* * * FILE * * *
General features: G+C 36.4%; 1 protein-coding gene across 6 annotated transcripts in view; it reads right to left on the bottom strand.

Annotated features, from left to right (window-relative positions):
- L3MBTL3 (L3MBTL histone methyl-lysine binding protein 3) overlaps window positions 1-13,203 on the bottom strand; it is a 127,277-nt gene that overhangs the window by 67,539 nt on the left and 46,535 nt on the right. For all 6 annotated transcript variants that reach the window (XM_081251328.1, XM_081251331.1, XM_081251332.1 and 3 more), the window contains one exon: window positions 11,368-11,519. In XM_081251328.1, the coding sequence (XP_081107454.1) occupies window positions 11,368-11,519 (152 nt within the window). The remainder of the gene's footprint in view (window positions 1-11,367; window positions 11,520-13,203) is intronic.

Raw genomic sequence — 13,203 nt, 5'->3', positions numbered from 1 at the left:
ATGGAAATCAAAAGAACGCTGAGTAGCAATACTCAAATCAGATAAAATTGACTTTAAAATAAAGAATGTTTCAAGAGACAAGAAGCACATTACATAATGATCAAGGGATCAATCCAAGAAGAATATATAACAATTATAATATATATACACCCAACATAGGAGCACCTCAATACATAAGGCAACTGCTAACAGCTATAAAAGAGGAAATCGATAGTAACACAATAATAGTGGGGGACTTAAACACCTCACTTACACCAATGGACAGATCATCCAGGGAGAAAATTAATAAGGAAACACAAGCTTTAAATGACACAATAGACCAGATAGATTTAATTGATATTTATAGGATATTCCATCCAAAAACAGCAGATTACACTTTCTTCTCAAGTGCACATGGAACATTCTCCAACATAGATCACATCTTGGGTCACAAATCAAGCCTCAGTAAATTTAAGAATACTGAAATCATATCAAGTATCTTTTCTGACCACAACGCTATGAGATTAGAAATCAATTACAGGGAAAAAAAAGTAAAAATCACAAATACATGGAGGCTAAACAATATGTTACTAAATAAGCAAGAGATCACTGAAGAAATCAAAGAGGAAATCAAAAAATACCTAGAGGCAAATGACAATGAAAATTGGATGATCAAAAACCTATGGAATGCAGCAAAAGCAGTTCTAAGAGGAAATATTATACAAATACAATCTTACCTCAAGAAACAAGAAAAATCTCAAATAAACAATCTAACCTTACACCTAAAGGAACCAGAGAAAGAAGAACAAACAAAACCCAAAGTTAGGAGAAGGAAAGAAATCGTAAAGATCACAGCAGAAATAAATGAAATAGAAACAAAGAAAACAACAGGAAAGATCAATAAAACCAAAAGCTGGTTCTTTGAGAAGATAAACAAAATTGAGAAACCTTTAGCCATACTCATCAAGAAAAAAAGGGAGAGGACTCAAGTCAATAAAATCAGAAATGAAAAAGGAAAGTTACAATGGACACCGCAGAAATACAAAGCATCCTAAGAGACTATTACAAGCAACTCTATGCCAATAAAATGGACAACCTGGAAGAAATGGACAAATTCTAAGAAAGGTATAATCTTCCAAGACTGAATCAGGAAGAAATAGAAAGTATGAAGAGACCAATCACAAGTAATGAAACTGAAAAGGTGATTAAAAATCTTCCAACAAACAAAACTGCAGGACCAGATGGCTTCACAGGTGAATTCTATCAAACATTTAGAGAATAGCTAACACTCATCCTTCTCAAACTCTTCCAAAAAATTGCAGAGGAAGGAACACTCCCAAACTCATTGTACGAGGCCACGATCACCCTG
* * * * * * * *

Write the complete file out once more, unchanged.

General features: G+C 36.4%; 1 protein-coding gene across 6 annotated transcripts in view; it reads right to left on the bottom strand.

Annotated features, from left to right (window-relative positions):
- L3MBTL3 (L3MBTL histone methyl-lysine binding protein 3) overlaps window positions 1-13,203 on the bottom strand; it is a 127,277-nt gene that overhangs the window by 67,539 nt on the left and 46,535 nt on the right. For all 6 annotated transcript variants that reach the window (XM_081251328.1, XM_081251331.1, XM_081251332.1 and 3 more), the window contains one exon: window positions 11,368-11,519. In XM_081251328.1, the coding sequence (XP_081107454.1) occupies window positions 11,368-11,519 (152 nt within the window). The remainder of the gene's footprint in view (window positions 1-11,367; window positions 11,520-13,203) is intronic.

Raw genomic sequence — 13,203 nt, 5'->3', positions numbered from 1 at the left:
ATGGAAATCAAAAGAACGCTGAGTAGCAATACTCAAATCAGATAAAATTGACTTTAAAATAAAGAATGTTTCAAGAGACAAGAAGCACATTACATAATGATCAAGGGATCAATCCAAGAAGAATATATAACAATTATAATATATATACACCCAACATAGGAGCACCTCAATACATAAGGCAACTGCTAACAGCTATAAAAGAGGAAATCGATAGTAACACAATAATAGTGGGGGACTTAAACACCTCACTTACACCAATGGACAGATCATCCAGGGAGAAAATTAATAAGGAAACACAAGCTTTAAATGACACAATAGACCAGATAGATTTAATTGATATTTATAGGATATTCCATCCAAAAACAGCAGATTACACTTTCTTCTCAAGTGCACATGGAACATTCTCCAACATAGATCACATCTTGGGTCACAAATCAAGCCTCAGTAAATTTAAGAATACTGAAATCATATCAAGTATCTTTTCTGACCACAACGCTATGAGATTAGAAATCAATTACAGGGAAAAAAAAGTAAAAATCACAAATACATGGAGGCTAAACAATATGTTACTAAATAAGCAAGAGATCACTGAAGAAATCAAAGAGGAAATCAAAAAATACCTAGAGGCAAATGACAATGAAAATTGGATGATCAAAAACCTATGGAATGCAGCAAAAGCAGTTCTAAGAGGAAATATTATACAAATACAATCTTACCTCAAGAAACAAGAAAAATCTCAAATAAACAATCTAACCTTACACCTAAAGGAACCAGAGAAAGAAGAACAAACAAAACCCAAAGTTAGGAGAAGGAAAGAAATCGTAAAGATCACAGCAGAAATAAATGAAATAGAAACAAAGAAAACAACAGGAAAGATCAATAAAACCAAAAGCTGGTTCTTTGAGAAGATAAACAAAATTGAGAAACCTTTAGCCATACTCATCAAGAAAAAAAGGGAGAGGACTCAAGTCAATAAAATCAGAAATGAAAAAGGAAAGTTACAATGGACACCGCAGAAATACAAAGCATCCTAAGAGACTATTACAAGCAACTCTATGCCAATAAAATGGACAACCTGGAAGAAATGGACAAATTCTAAGAAAGGTATAATCTTCCAAGACTGAATCAGGAAGAAATAGAAAGTATGAAGAGACCAATCACAAGTAATGAAACTGAAAAGGTGATTAAAAATCTTCCAACAAACAAAACTGCAGGACCAGATGGCTTCACAGGTGAATTCTATCAAACATTTAGAGAATAGCTAACACTCATCCTTCTCAAACTCTTCCAAAAAATTGCAGAGGAAGGAACACTCCCAAACTCATTGTACGAGGCCACGATCACCCTG